Monday, August 21, 2006

How to Save Reality TV

So I see that a mid-season Real World clone-- titled North Shores or Pacific Heights or Malibu Lane or whatever-- has vanished after two pitiful episodes. Was this the result of a bad timeslot, or the dreaded summertime viewer malaise? I would guess not. All reality TV these days seems well past its prime, with shows like Fear Factor and The Apprentice running on the inertia of such casting gimmicks as “The TWINS Episode” or “Streetsmarts vs. Booksmarts”.
For all of its strengths, one of the major weaknesses in most reality TV is that it ignores one of the basic rules of drama: the audience must identify with the characters, feel their pain when they lose, and struggle alongside them. Can anyone really feel any anguish when the underwear model-turned-real estate mogul fails to win the affections of The Bachelorette? Or when the exotic dancer loses her chance for $50,000 butt implants on Fear Factor? The answer: No. We, the Frito-munching, rehab-bound schlubs in the viewing audience have a pretty good idea that they’ll survive somehow. These genetically-blessed superbeings elicit all the sympathy of a modern day Beowulf: flawless, one-dimensional, and hopelessly dull.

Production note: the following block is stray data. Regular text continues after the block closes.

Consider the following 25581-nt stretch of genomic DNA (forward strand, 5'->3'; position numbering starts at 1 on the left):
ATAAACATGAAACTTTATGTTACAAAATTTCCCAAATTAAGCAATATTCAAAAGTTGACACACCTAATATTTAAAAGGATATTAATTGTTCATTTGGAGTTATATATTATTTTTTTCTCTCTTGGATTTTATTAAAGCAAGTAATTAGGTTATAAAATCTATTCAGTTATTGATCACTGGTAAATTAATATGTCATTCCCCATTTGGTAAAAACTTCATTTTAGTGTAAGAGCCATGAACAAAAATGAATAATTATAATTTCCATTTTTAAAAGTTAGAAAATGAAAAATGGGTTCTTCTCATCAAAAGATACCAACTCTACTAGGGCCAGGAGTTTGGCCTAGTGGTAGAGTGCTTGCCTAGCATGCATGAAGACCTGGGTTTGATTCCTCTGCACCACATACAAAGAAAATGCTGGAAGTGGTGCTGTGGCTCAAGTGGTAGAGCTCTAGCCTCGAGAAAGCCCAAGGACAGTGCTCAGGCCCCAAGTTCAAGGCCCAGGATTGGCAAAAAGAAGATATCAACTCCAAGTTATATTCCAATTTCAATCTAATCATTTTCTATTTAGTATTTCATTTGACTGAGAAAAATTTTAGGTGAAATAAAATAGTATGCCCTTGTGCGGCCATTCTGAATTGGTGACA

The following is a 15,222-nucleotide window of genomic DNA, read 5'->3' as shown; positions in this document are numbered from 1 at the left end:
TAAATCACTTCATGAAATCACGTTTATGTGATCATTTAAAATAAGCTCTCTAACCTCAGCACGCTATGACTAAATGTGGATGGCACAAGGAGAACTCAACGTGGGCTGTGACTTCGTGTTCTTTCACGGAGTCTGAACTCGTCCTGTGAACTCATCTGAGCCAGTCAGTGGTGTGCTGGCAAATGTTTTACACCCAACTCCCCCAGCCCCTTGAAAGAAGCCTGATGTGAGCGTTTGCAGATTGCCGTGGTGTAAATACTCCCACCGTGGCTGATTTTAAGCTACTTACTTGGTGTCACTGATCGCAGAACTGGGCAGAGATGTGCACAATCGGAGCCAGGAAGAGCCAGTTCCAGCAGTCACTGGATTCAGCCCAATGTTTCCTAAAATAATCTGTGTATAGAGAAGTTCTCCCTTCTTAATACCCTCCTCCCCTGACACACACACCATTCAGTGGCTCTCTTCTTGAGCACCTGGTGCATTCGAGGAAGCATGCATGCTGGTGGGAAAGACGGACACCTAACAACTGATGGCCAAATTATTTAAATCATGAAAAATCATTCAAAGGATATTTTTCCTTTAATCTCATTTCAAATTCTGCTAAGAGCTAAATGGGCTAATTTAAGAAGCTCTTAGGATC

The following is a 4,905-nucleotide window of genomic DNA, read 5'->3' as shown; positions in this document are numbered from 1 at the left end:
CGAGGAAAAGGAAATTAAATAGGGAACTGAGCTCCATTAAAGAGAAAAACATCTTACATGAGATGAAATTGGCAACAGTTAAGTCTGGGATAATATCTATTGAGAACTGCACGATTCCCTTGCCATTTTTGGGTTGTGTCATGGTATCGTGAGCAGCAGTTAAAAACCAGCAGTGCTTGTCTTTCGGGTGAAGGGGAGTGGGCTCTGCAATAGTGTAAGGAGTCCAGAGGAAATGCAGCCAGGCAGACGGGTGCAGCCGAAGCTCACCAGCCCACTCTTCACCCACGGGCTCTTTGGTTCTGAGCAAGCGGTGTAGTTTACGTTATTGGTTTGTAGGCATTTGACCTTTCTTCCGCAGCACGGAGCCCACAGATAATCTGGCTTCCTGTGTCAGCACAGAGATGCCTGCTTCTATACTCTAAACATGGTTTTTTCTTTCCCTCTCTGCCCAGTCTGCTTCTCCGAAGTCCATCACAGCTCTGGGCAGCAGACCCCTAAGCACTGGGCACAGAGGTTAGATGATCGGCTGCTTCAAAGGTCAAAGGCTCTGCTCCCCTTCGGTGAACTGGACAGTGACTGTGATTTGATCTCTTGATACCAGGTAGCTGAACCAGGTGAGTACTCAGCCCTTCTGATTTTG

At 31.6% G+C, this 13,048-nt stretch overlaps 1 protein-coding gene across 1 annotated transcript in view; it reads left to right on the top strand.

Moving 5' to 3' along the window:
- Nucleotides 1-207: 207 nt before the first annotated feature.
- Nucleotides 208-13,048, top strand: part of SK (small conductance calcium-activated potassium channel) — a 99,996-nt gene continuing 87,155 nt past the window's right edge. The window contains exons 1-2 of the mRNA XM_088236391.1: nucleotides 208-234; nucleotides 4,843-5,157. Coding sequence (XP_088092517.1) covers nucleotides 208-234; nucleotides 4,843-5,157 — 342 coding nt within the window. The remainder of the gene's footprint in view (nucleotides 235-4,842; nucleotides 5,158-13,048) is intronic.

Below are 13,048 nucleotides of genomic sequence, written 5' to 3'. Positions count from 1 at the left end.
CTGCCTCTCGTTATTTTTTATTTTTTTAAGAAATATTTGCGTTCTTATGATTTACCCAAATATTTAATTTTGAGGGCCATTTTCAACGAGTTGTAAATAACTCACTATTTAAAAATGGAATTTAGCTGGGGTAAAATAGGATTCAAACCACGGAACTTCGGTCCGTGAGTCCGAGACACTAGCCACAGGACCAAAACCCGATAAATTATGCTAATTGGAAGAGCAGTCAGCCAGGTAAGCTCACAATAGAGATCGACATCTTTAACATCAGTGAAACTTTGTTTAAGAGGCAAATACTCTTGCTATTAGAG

The Jerry Springer Show, in spite of its universal condemnation among moral/intellectual elitists, taught a fascinating lesson in the world of entertainment: stars don’t have to be beautiful, talented, intelligent, or even appealing in order to be entertaining. Imagine Fear Factor being played by such sweating, asthmatic gastropods not from the shores of South Beach, but from the strip malls of Little Rock? Or a Blind Date between unemployed alcoholics with missing teeth and criminal records? Winning the prizes in any of these shows, be they cash, a job, or the affections of a young “hottie”, would be a once-in-a-lifetime achievement for such “Average Joes”. Plus, your average prime-time viewer can identify much more readily with obese, alcoholic contestants than the tanned, confident personal trainers that usually infest reality TV.

TV execs: leave the underwear models in the Sunday fliers. Give us some “real” contestants for reality TV!

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